Evo-Devo

Evo Devo

Antibody stain showing aristaless1 (green) expressed during wing scale development in Heliconius cydno.

Evolutionary developmental biology, or evo-devo, is a field of study that focuses on comparative analyses of developmental processes in order to infer how development has evolved. We use the
methods of developmental biology–including in situ hybridization, immunohistochemistry, spatial transcriptomics, and imaging–to compare development across species and populations. Much of this work is focused on understanding how specific genes and mutations ultimately generate distinct phenotypes, from the diverse mimetic color patterns of Heliconius and Papilio butterflies to the divergent mate preference behaviors of white and yellow winged Heliconius cydno.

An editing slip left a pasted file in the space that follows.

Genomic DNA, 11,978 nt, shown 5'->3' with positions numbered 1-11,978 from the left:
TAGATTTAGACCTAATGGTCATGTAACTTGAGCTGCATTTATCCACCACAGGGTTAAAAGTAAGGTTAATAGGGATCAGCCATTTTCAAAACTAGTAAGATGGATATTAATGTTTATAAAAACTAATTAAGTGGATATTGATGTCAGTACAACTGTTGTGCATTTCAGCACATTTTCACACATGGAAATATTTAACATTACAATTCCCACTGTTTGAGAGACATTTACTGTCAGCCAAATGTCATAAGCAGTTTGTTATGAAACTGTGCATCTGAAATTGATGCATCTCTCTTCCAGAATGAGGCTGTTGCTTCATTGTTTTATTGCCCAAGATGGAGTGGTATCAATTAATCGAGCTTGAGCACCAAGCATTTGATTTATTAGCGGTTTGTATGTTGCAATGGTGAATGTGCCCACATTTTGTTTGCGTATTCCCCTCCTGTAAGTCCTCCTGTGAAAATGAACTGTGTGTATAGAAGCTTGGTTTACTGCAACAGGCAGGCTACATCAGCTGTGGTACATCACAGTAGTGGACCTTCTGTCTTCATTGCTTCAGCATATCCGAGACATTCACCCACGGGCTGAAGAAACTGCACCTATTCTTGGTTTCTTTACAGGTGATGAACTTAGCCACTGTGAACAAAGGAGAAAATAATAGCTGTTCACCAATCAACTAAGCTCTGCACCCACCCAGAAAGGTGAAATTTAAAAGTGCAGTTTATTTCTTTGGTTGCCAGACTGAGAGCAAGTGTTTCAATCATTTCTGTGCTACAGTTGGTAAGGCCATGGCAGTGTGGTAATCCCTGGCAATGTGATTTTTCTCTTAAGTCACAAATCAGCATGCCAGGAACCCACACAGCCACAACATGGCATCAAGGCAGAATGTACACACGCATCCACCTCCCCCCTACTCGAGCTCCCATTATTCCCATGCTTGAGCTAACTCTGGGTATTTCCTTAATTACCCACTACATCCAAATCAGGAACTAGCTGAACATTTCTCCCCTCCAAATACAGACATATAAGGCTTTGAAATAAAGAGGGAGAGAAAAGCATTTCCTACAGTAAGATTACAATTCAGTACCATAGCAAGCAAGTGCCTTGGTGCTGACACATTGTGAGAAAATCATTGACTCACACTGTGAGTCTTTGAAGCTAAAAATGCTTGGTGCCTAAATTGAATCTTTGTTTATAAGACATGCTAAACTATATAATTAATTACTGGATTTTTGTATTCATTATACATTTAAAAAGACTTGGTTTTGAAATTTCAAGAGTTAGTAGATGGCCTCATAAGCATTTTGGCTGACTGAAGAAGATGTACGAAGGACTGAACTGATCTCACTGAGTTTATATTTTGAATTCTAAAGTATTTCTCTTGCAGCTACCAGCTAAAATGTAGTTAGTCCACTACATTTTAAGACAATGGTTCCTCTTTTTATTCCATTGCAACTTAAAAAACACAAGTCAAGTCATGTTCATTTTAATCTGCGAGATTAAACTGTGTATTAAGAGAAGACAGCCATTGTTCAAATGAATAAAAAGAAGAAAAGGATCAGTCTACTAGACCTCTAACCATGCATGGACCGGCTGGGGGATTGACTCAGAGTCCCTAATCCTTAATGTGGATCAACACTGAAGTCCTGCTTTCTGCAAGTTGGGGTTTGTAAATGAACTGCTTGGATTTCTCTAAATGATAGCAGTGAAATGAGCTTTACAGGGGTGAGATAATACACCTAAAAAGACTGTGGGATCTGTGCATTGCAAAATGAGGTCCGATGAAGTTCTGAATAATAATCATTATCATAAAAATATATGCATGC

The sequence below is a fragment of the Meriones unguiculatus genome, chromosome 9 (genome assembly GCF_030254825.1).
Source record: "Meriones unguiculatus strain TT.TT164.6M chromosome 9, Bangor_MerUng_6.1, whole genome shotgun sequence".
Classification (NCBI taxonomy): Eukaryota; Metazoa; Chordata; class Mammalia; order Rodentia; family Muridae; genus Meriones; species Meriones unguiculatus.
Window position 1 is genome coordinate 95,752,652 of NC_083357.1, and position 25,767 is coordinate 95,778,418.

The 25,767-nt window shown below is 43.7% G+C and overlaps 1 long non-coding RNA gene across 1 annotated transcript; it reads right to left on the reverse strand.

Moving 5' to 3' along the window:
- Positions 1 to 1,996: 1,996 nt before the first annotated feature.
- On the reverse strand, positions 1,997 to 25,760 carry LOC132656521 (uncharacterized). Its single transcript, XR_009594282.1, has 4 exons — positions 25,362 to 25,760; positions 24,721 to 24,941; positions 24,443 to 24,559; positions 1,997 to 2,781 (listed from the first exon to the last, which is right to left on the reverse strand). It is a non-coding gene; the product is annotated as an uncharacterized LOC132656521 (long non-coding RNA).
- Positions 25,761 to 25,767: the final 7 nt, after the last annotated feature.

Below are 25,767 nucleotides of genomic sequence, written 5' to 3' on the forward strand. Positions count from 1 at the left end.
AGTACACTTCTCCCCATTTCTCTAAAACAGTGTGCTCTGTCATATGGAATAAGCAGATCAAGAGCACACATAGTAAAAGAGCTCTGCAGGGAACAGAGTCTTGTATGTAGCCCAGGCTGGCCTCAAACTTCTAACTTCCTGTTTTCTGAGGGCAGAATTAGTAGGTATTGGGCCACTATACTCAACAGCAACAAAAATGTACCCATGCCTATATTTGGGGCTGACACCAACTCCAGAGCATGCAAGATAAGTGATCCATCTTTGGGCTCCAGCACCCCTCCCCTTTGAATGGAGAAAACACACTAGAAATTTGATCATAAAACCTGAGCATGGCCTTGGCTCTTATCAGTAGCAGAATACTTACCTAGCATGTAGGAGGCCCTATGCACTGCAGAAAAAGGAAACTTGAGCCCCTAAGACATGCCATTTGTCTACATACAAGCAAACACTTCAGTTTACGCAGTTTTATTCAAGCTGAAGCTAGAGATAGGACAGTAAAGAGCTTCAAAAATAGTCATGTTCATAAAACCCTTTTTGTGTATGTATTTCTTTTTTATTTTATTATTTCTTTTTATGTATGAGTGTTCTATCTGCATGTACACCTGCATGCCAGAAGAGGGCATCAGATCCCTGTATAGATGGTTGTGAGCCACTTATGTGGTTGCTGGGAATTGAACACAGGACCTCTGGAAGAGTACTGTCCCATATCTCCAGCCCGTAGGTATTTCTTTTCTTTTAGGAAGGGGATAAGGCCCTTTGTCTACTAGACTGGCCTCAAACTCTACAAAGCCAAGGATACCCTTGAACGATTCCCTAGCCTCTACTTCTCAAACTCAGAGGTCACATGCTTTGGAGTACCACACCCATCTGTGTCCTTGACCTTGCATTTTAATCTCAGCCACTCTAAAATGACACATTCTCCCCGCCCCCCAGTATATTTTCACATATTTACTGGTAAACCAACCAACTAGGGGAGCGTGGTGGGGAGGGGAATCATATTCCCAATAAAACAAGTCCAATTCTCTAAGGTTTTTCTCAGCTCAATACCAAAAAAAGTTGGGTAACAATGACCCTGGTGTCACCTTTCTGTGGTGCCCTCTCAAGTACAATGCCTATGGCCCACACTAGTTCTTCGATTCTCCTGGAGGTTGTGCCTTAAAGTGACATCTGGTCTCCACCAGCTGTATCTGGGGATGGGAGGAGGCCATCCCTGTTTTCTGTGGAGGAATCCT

Selected Publications

Westerman, E., N. VanKuren, D. Massardo, A. Tenger-Trolander, W. Zhang, R. I. Hill, M. Perry, E. Bayala, K. Barr, N. Chamberlain, T. E. Douglas, N. Buerkle, S. E. Palmer and M. R. Kronforst. 2018. Aristaless controls butterfly wing color variation used in mimicry and mate choice. Current Biology 28: 3469-3474.  ScienceDaily  Futurity  Phys.org

Martin A., R. Papa, N. J. Nadeau, R. I. Hill, B. A. Counterman, G. Halder, C. D. Jiggins, M. R. Kronforst, A. D. Long, W. O. McMillan and R. D. Reed. 2012. Diversification of complex butterfly wing patterns by repeated regulatory evolution of a Wnt ligand.  Proc. Natl. Acad. Sci. USA 109: 12632-12637.